With the more traditional Spring Festival Gala broadcast on February 9, it will be interesting to see how many brands follow the Jiaduobao example, especially given the current advertising restrictions. With official sponsorship of the show limited and audiences turning to online entertainment, the opportunity is still there to to optimise the halo effect of the most-viewed TV show in the world.
Originally posted for PR agency Weber Shandwick (employer)
What is it that links a Chinese actress, the New Zealand Tourism Board, China’s biggest micro-blogging site and this year’s most high-profile movie release?
The answer lies in a very clever piece of integrated marketing.
The appearance of Yao Chen in a stunning blue dress complimented with elf ears at the world premier of The Hobbit in New Zealand earlier this week would have left most onlookers somewhat bemused. Yao is not starring in the movie and is little known outside of her native China. So why was she there?
To get to bottom of this, we need to start online. Yao may not have international presence of, say, Zhang Ziyi or Jackie Chan, but inside China it is an entirely different story. Yao is better known to China’s huge online community as the ‘Queen of Weibo’, and with over 26 million fans she has the most followed account on the micro-blogging site. She is the Justin Bieber or Lady Gaga you have never heard of.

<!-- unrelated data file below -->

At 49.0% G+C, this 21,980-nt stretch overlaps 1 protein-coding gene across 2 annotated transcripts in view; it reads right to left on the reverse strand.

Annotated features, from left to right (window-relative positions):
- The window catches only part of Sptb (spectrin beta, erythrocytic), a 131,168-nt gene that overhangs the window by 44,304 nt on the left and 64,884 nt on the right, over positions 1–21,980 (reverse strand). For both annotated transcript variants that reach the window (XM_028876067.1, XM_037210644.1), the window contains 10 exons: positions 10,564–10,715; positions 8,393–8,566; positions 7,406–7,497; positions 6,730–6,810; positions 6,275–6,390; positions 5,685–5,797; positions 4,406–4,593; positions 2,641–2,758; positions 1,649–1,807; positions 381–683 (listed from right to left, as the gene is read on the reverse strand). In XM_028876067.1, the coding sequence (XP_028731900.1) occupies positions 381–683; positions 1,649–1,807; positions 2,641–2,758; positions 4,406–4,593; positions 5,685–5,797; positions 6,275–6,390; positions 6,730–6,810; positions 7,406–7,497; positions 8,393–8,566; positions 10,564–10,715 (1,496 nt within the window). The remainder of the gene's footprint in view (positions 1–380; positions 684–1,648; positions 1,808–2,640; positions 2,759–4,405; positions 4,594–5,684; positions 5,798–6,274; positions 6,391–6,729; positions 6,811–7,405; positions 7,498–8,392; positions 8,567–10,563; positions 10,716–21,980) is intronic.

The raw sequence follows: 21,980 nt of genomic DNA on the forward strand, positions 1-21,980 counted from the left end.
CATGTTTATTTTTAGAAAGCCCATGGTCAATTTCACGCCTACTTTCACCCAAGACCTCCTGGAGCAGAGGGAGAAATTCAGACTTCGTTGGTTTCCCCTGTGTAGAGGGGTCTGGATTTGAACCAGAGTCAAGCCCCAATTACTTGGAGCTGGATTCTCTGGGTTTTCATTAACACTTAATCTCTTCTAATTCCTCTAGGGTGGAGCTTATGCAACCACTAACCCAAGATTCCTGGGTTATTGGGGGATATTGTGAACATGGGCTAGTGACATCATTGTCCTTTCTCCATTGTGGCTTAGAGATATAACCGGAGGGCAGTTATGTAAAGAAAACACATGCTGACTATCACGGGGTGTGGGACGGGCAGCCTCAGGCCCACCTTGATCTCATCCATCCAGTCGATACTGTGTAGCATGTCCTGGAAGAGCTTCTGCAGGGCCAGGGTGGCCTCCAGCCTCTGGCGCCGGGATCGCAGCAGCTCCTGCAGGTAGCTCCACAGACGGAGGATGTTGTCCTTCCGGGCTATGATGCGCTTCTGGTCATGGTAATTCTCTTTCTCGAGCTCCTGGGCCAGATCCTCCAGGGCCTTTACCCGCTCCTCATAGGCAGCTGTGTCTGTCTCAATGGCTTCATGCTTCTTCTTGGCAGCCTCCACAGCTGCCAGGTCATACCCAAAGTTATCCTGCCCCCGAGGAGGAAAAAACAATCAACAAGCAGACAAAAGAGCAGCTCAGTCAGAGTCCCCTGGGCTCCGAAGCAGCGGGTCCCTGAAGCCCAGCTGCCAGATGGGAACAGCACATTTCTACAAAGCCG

In addition – and no doubt because of this popularity — Yao is an official ambassador for the New Zealand Tourism Board. And with the tourism board currently marketing itself around its Middle Earth links, her attendance at one of the country’s biggest events of the year slowly starts to make sense.
But the story doesn’t end there. The makers of The Hobbit no doubt jumped at the chance of having Yao walk the red carpet and share those lovely Hobbit-branded photographs with her vast network of followers. Sounds over cynical? Maybe not: The Hobbit recently opened up its own Weibo page, which attracted nearly 2,000 followers, and so is not immune to the benefits of micro-blogging in China. And what’s the bet that those follower numbers increase rapidly following Yao’s personal endorsement?
All in, this was a case study example not just of traditional celebrity endorsement but also the power of utilising online key opinion leaders (KOLs) in the China market. Yao’s fan base, as well as her personal and professional links to New Zealand (she held her marriage ceremony in the country earlier this month), made her a perfect choice to promote the new movie launch.
Although China limits the number of overseas-produced movies allowed in the market, The Hobbit has made the approved list and will be released at cinemas in early 2013. Thanks to Yao Chen, the first leg of the movie’s marketing campaign in China is now complete.
Originally posted for PR agency Weber Shandwick (employer)